AS TO THE ADMISSIBILITY OF
by Barbara WIESZCZEK
and Stowarzyszenie Mieszkańców Domów Komunalnych
The European Court of Human Rights (Fourth Section), sitting on 11 October 2005 as a Chamber composed of:
Sir Nicolas Bratza, President,
Mr G. Bonello,
Mr M. Pellonpää,
Mr K. Traja,
Mr L. Garlicki,
Mr J. Borrego Borrego,
Ms L. Mijović, judges,
and Mr M. O’Boyle, Section Registrar,
Having regard to the above application lodged on 12 December 2002,
Having deliberated, decides as follows:
The first applicant, Ms Barbara Wieszczek, a Polish national, is also a statutory representative of the second applicant, an Association of Inhabitants of Municipal Housing (Stowarzyszenie Mieszkańców Domów Komunalnych) with headquarters in Stalowa Wola. She also represents the second applicant before the Court.
A. The circumstances of the case
The facts of the case, as submitted by the applicants, may be summarised as follows.
At a meeting held on 8 September 2002 the applicant association distributed among its members 90 copies of an election leaflet of which it had printed 100 copies. The leaflet exhorted the members of the association to vote in the municipal elections scheduled for October 2002. It was further stressed that no votes should be cast in favour of these representatives of the local parties who had been using their position in various municipal authorities to enrich themselves by being involved in dubious business deals, to the detriment of the public interest and municipal finances.
In this context name of one of the local councillors, J.P., who also was a candidate to the council in the coming elections, was mentioned. It was alleged that she had, contrary to applicable laws regulating the status of local councillors, been combining her function of councillor with a paid post on the governing board of one of public companies owned by the municipality, obtaining a “nice salary” (“pensyjka”).
Subsequently J.P. instituted proceedings on the basis of the 1998 Act on Elections to Municipality, District Councils and Regional Assemblies. This Act made it possible for the election candidates to institute proceedings in which to claim that untrue information published about them during the election campaign be rectified and that apologies be published (see Relevant domestic law). The plaintiff argued that she had indeed been a member of the governing board of one company owned by the municipality, but only from June 1997 until December 1997, before she had become a councillor. Afterwards, she had stepped down. As it transpired from the leaflet concerned that she remained on the board, contrary to the applicable anti-corruption provisions of the 1998 Local Government (County) Act, the leaflet was disseminating false information, detrimental to her reputation and to her prospects of being elected.
On 19 September 2002 the Tarnobrzeg Regional Court held a hearing during which it questioned the parties. It had also regard to the evidence submitted by the plaintiff, including a letter of the Municipal Office dated 16 September 2002, from which it transpired that J.P. had been on the board of M.K.Z. company owned by the Stalowa Wola Municipality from 4 June to 29 December 1997. It further took evidence from the documents of the company, from which it transpired that J.P. had ceased to be on its governing board on that date.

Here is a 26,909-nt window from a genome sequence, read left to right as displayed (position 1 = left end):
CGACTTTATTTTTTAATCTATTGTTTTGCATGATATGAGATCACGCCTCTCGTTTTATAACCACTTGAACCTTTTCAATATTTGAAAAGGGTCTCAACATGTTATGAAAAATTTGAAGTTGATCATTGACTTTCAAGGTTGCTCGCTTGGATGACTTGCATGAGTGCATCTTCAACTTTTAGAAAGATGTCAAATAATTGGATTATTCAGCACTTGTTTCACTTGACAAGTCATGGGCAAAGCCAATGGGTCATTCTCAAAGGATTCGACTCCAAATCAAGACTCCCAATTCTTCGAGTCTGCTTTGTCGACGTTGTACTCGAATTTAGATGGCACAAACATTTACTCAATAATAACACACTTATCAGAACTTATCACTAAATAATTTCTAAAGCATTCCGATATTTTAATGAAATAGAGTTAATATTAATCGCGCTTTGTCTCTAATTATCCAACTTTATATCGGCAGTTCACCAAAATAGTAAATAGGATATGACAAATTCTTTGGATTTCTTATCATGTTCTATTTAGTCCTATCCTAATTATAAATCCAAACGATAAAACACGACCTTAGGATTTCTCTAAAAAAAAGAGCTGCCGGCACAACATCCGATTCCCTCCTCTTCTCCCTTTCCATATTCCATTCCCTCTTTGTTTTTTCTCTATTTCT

On the same day the court gave a ruling, in which it ordered the applicant association and the applicant to cease dissemination of information concerning J.P.’s alleged involvement in the governing board of that company. It also ordered forfeiture of the remaining copies of the leaflet, ordered the applicant association to publish apologies in a local newspaper and to pay the plaintiff’s costs in the amount of PLN 2,045. The court dismissed the plaintiff’s request that the association be ordered to pay PLN 5,000 to the local children’s home.
The court established that it was not in dispute that the leaflet had been authored and distributed by the bodies of the applicant association and that it contained an allegation that J.P. had at the time of its distribution been a member of the governing board of M.Z.K. company, owned by the municipality of Stalowa Wola. The court noted that if this had been true, it would have been in breach of the anticorruption provisions of the 1998 Local Government (County) Act.
Having regard to the documents of the company and to the letter of the Municipal Office of Stalowa Wola submitted by J.P., the court found that it indeed had been the case, but only from June until December 1997. On 29 December 1997 she had ceased to serve on the board, Hence, the allegations that she retained this post afterwards and continued to receive a salary were untrue. Therefore, under Article 72 of the Law of 16 July 1998 on Elections to Municipality, District Councils and Regional Assemblies, this information had to be rectified. Consequently, the court ordered that the remaining copies of the leaflet should be forfeited and that the applicant association should publish in a local newspaper apologies for disseminating untrue information during the election campaign.
As for the plaintiff’s demand of payment of PLN 5,000 by the association, the court found that such payment would constitute a serious blow to its finances, which in any event were in a quite precarious position, given the relative newness of the association. The association had had no time in which to find any serious source of income, other than the membership fees. The court further observed that if it had ordered the association to make this payment, this might seriously impair its ability to act and also constitute an interference in the democratic process of election, unduly improving the plaintiff’s chances to be elected.